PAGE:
So, what’s the solution? It starts with grassroots programs, although the First Tee is a great program, it can’t be all there is. We have to find a way to get young ladies involved and interested in golf at an earlier age. In many ways golf is still considered an elitist sport – you have to have money and plenty of time to play it and unfortunately, that is discouraging growth particularly in take-up. We do have to find a way to make golf more available, affordable and attractive to young people. The larger the pool of young women playing the game, the more likely we will see gems, diamonds, and American prodigies.

It was just reported earlier this week that Paula Creamer and her long time caddy Colin Cann have mutually decided to part ways after 12 years together. (Creamer is another former American golf star that has seen diminishing tournament results over the last few seasons with just two wins since 2010). A highly respected LPGA caddy, Colin will take over the bag of the immensely talented Korean golfer of the year Sung Hyun Park who topped the money list, along with seven wins this year on the KLPGA. Park, is already the 10th ranked player in the world and hits it further than Lexi Thompson with a great short game.

Things are not going to get easier anytime soon for the US women on the LPGA. I’d say it’s time for the Americans to head to the driving range yesterday!


ABOUT ERIC STEWART

Brooke Henderson womens golf
Brooke Henderson with Eric Stewart at the 2016 Shoprite Classic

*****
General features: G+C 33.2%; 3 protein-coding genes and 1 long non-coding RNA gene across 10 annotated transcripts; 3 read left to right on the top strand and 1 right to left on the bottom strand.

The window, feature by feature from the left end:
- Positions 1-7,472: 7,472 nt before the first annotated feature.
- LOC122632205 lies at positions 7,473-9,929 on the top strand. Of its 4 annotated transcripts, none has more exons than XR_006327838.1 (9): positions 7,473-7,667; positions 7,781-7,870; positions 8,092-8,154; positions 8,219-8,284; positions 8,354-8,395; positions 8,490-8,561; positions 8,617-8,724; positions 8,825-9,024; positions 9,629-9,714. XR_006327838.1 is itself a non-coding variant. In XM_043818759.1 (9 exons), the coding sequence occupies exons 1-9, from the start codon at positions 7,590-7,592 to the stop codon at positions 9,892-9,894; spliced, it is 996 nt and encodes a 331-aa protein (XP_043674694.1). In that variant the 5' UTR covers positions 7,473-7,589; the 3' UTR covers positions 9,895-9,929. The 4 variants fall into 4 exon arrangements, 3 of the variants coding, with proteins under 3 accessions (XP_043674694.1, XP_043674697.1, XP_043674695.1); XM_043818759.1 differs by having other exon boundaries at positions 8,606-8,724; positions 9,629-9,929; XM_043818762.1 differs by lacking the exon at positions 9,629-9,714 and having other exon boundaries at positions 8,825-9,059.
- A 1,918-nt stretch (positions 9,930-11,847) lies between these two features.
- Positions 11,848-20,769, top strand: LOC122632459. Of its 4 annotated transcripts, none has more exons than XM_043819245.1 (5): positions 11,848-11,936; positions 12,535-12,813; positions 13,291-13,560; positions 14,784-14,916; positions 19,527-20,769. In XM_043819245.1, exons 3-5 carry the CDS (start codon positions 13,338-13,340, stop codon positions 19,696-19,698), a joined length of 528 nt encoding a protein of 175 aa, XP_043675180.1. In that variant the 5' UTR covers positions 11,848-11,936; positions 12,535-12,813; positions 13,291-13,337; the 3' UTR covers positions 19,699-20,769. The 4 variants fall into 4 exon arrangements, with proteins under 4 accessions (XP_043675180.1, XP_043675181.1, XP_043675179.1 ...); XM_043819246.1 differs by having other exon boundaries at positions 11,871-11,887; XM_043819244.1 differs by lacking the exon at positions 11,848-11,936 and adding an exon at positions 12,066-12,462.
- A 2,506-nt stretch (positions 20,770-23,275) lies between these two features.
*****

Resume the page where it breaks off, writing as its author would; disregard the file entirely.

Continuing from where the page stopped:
Avid LPGA fan, Eric Stewart from Mays Landing, NJ graduated with a business degree from Stockton University (Pomona, NJ).

Father to seven-year-old Josiah, Eric is an Academic Advisor at Atlantic Cape Community College. Every year he looks forward to the LPGA’s Shoprite Classic in Galloway, New Jersey.

Follow Eric Stewart on Twitter @stewville3_eric.

3 COMMENTS

  1. Great article well thought out and written. As the competition increases it lessens the chances of winning. By ‘competition increases’ I mean in particular the players from South Korea, Thailand, China and now India joining the LPGA Tour. It would be interesting to see an analyses of the LPGA top 10 winners and their winning scores over the last 5 years to see in fact not just the names but the Countries and whether or not in fact the scoring has improved. (Someone will jump up and say what does it matter..diversity is the thing!). The trend of ‘new Countries’ coming on to the LPGA is set to continue at the ‘expense’ of US players as their is a fixed number on the LPGA Tour each year. I was in Brisbane Australia recently and on a golf course practice range I saw a youngish girl practising with her Coach and hitting the ball consistently well. I spoke with her Coach both from South Korea speaking good English the girl was 16 yrs Amateur and playing off a +2 handicap having won lots of Amateur events in South Korea. Her Coach said her goal was to eventually get to the LPGA in the US. I asked him if there were many girls like her in South Korea with the same goals. He thought for a moment then said “Yes, around 3000”.

  2. Any info on what percentage of Americans make up the LPGA as a whole? Just curious. It would be interesting to understand the dynamics of the LPGA outside of the Top Ten. Also, the International Crown and the US Women’s Open aren’t nothin! Really good read though- thanks for the info!